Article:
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Why pet owners are switching to online vet care with Dutch

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Like humans, dogs can also experience emotional and behavioral challenges that can greatly impact their quality of life. Fortunately, there are many ways you can help them combat these issues, from positive reinforcement training and behavior modification to medications like fluoxetine.

Fluoxetine, most commonly known by its brand name Prozac, is a selective serotonin reuptake inhibitor (SSRI) commonly prescribed to address a wide range of behavioral issues in dogs. These issues include anxiety, aggression, obsessive-compulsive behaviors, and more. 

In this blog post, we will delve deeper into the topic of fluoxetine for dogs, shedding light on its uses, side effects, appropriate dosages, and important safety information. Whether you believe your dog could benefit from fluoxetine or you're simply interested in learning more, follow along.

What Is Fluoxetine?

Fluoxetine, also known by the brand names Prozac, Reconcile, and Sarafem, is a selective serotonin reuptake inhibitor (SSRI) primarily used in humans to treat depression, panic attacks, obsessive-compulsive disorder (OCD), bulimia, and premenstrual dysphoric disorder.1

While fluoxetine’s exact mechanism of action is yet to be fully understood, like other SSRI antidepressants, it inhibits the reuptake of serotonin to prolong and enhance its effect. This in turn helps to improve mood, reduce feelings of anxiety, and alleviate other symptoms associated with conditions like depression and OCD.1

What Is Fluoxetine Used For In Dogs?

Fluoxetine uses: fear, depression, separation anxiety, OCD, aggression

Fluoxetine for dogs is used to manage a range of behavioral problems, including:

  • Separation anxiety: Separation anxiety in dogs can manifest as destructive behavior, barking, whining, and other signs of distress when left alone. Fluoxetine can help reduce these behaviors by increasing serotonin levels, which can help your dog feel calmer and more at ease when alone. Anxiety training can also be helpful.2
  • Obsessive-compulsive disorder (OCD): Dogs with OCD may exhibit repetitive behaviors like excessive licking or chewing, tail chasing, or pacing. As your dog’s serotonin levels increase, their feelings of anxiety and compulsion will decrease.3
  • Aggression: Fluoxetine is sometimes used to manage aggression in dogs. Increased serotonin levels can help reduce aggressive behavior by making the dog feel calmer and less fearful. However, it's important to note that fluoxetine is not a cure for aggression, and behavior modification therapy should be used alongside medication for the best results.4
  • Fear: Fear-based behaviors, such as fear of loud noises or new situations, can also be managed with fluoxetine. The increased serotonin levels can help the dog feel calmer and less reactive in these situations.5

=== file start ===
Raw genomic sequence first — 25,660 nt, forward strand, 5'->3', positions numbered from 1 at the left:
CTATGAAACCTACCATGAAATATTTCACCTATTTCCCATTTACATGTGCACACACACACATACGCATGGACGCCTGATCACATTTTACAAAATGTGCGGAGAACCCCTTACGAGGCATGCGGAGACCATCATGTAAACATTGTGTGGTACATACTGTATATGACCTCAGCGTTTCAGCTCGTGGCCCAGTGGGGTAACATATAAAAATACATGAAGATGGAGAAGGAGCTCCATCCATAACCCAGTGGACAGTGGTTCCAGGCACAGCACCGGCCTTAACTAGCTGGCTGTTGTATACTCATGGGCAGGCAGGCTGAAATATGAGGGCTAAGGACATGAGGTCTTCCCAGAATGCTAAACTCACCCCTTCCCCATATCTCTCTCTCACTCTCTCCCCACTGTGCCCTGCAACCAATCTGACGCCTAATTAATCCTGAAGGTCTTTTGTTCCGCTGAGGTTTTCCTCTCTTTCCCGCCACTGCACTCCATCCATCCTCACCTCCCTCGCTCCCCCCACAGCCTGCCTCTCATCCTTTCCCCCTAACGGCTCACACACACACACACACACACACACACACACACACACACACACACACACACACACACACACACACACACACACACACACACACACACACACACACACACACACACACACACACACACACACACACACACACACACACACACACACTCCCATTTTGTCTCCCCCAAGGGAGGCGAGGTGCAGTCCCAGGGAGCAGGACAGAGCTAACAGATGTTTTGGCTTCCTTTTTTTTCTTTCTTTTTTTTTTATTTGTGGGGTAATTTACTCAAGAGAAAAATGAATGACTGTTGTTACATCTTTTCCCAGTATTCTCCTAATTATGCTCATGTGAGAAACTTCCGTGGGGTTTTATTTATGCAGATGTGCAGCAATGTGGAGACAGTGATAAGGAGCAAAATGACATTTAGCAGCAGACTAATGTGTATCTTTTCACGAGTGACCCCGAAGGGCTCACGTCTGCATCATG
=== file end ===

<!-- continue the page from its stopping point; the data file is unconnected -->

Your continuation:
• Depression: While depression in dogs is not as well-understood as it is in humans, dogs can show signs of depression like loss of appetite, lethargy, and loss of interest in activities they previously enjoyed. Fluoxetine can help improve these symptoms by boosting mood through increased serotonin levels.

Fluoxetine Side Effects

Fluoxetine side effects

Fluoxetine, like any medication, can have side effects. Not all dogs will experience these side effects, but it's important to be aware of them and monitor your dog closely while they are taking this medication. 

More common fluoxetine for dogs side effects include:

  • Reduced appetite
  • Lethargy
  • Nausea
  • Vomiting
  • Diarrhea2

These more common side effects of fluoxetine are typically not severe. If your dog experiences gastrointestinal side effects, you can try administering fluoxetine with their food. If your dog loses their appetite, contact your veterinarian ASAP.6

Less common fluoxetine for dogs side effects include:

  • Persistent appetite loss
  • Tremors
  • Increase in aggression
  • Increase in anxious behavior
  • Insomnia6 

These side effects of fluoxetine are considered more serious. If your dog displays any of the above, it’s crucial to contact your veterinarian as soon as possible.

Fluoxetine Dosage For Dogs

According to the Merck Veterinary Manual, the appropriate fluoxetine dosage for dogs is 0.5 to 1.4 milligrams per pound of body weight per day or 1 to 2 milligrams per kilogram of body weight per day.7 However, the most suitable dosage of fluoxetine for your dog will depend on a number of factors.

Veterinarians will generally consider the below factors when prescribing fluoxetine for dogs:

  • Weight: The correct dosage of fluoxetine is often determined based on your dog's body weight. Larger dogs typically need higher doses than smaller dogs to achieve the same effect. Overdosing or underdosing can lead to serious complications.
  • Age: Depending on your dog’s age, they may also need different doses of fluoxetine. Age affects a dog's ability to metabolize drugs. Puppies and elderly dogs generally have slower metabolisms and may require adjusted doses. 
  • Breed: While no specific dog breeds are known to have inherent sensitivities or resistance to fluoxetine, certain breeds are more susceptible to the behavioral conditions that are treated with this medication. Lagotto Romagnolos and Wheaten Terriers, for example, are dog breeds more prone to anxiety
  • Health condition: Your dog’s health condition may affect how they process and eliminate medications, which can impact dosage requirements. For example, dogs with a history of seizures, epilepsy, liver disease, diabetes, or kidney disease may not be suitable candidates for fluoxetine, but it is ultimately up to the veterinarian’s discretion.6 
  • Medication format: Fluoxetine is available in capsule, tablet, and liquid formats. Depending on which format your dog is taking, they may need different dosages.6
  • Drug interactions: Fluoxetine can interact negatively with a number of other medications, including other SSRIs, monoamine oxidase inhibitors, certain antifungal medications, and some flea and tick treatments.6 

Are There Alternatives To Fluoxetine For Dogs?

If your veterinarian determines that fluoxetine may not be the most suitable medication for your dog or if your dog experiences a negative reaction to fluoxetine, there are several alternative options available. Here are some commonly prescribed medications for addressing behavioral issues in dogs: